Psensor is a GTK+ (Widget Toolkit for creating Graphical User Interface) based application software. It is one the simplest application to monitor hardware temperature and plot Real Time graph from the obtained data for quick review.
Features of Psensor
- Show Temperature of motherboard, CPU, GPU (Nvidia), Hard Disk Drives.
- Show CPU fan speed.
- Psensor is capable of showing remote server Temperature and Fan Speed.
- Show CPU usages, as well.
- Infact Psensor will detect any supported Hardware and report the Temperature as text and over graph, automatically.
- All the temperatures are plotted in one graph.
- Alarms and Alerts ensures you don’t miss a critical System Hardware Temperature and Fan Speed related issues.
- Easy to Configure. Easy to use.
- lm-sensor and hddtemp: : Psensor depends upon these two packages to get the reports about temperature and fan speed.
- psensor-server : It is an optional package, which is required if you want to gather information about Remote Server Temperature and Fan Speed.
Installation of Psensor in Linux
1. As I said above that Psensor program depends on lm-sensor and hddtemp package and these two packages must installed on the system in order to install Psensor.
Both these two packages are available in the official repository of most of the standard Linux distributions, but in RedHat/CentOS based systems, you need to install and enable epel-release repository to get these packages.
On Debian, Ubuntu and Mint
# apt-get install lm-sensors hddtemp
On RedHat, CentOS and Fedora
# yum install epel-release # yum install lm_sensors lm_sensors-devel hddtemp
Note: If you are using Fedora 22, replace yum with dnf in above command.
2. Once these two dependencies installed on the system, you can install Psensor on Debian alike systems using following commands.
# apt-get install psensor
Unfortunately, on RedHat alike systems, Psensor isn’t available from the default system repository, and you need to compile it from source as shown below.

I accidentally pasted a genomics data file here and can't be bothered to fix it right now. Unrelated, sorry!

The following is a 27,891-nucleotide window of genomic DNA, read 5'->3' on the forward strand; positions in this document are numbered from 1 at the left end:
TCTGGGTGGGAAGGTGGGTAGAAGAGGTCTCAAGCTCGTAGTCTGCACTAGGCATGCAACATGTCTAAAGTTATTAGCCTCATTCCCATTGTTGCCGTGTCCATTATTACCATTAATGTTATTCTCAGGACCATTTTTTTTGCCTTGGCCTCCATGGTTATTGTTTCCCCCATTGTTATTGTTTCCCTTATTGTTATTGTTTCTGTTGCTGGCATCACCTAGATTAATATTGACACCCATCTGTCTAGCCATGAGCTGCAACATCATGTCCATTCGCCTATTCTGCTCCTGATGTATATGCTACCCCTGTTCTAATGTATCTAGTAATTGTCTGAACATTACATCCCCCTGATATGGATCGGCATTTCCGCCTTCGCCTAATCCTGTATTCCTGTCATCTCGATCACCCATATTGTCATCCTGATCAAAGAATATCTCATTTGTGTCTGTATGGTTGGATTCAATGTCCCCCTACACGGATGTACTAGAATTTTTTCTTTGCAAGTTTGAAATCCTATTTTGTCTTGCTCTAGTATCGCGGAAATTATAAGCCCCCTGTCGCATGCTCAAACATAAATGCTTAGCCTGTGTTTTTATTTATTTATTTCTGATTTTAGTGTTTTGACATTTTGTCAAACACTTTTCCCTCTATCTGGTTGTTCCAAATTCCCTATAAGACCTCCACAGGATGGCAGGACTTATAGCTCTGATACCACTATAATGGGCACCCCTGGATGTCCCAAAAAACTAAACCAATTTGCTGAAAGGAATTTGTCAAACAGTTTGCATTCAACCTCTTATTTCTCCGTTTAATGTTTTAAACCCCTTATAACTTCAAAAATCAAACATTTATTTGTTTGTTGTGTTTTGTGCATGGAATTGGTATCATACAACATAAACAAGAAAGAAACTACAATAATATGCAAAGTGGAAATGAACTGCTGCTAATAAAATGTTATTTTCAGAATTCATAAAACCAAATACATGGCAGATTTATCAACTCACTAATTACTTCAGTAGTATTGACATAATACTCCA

# yum install gcc gtk3-devel GConf2-devel cppcheck libatasmart-devel libcurl-devel json-c-devel libmicrohttpd-devel help2man libnotify-devel libgtop2-devel make
Next, download the most recent stable Psensor (i.e version 1.1.3) source tarball and compile it using following commands.
# wget http://wpitchoune.net/psensor/files/psensor-1.1.3.tar.gz # tar zxvf psensor-1.1.3.tar.gz # cd psensor-1.1.3/ # ./configure # make # make install
3. Install Psensor Server – optional. It is required only if you want to see the temperature and fan speed of remote server.
# apt-get install psensor-server
Note: That the Psensor Server package is only available under Debian alike systems, there isn’t any binary or source packages available for RedHat systems.
Testing and Usage of Psensor
4. It is optional but suggestive step you should follow. Run
sensors-detect, as root to diagnose the hardware’s by sensors. Every Time Type the default option ‘Yes’, until you know what you are doing.
5. Again Optional but suggestive setup you should follow. Run
sensors, as root to display the temperature of various Hardware Devices. All these Data will be used for Psensor.
6. Run Psensor, from the desktop Application Menu to get the graphical view.
Check mark all the Sensors to plot graph. You may notice the color codes.
7. Go to Menu Psensor → Preferences → Interface. From here, you can have options for Interface related customization, Temperature Unit and Sensor table Position.
8. Under Menu Psensor → Preferences → Startup. From here, you can configure Launch/Hide at Startup and Restore Window Position and Size.
9. Under the Hood Graph (Psensor → Preferences → Graph), you may configure Foreground/Background Color, Monitoring Duration, Update Interval, etc.
10. You may configure Sensors Settings under (Psensor → Preferences → Sensors).
11. The last tab (Psensor → Preferences → Providers) provides you with Enable/Disable configuration for all the sensors.
You may do sensor Preferences under (Psensor → Sensor Preferences).
Psensor is a very useful tool which lets you see those gray areas of system monitoring which is often overlooked upon i.e., Hardware temperature monitoring. A over heating Hardware may damage that particular hardware, other hardware in the surrounding or may crash the whole system.
No, I am not thinking from financial perspective. Think of the value of Data that might loose and the cost and time it will take to build the system again. Hence it is always a good idea to have a tool like Psensor beside ourselves to avoid any such risk.
Installation on Debian alike system is pretty simple. For CentOS and alike System, installation is a bit tricky.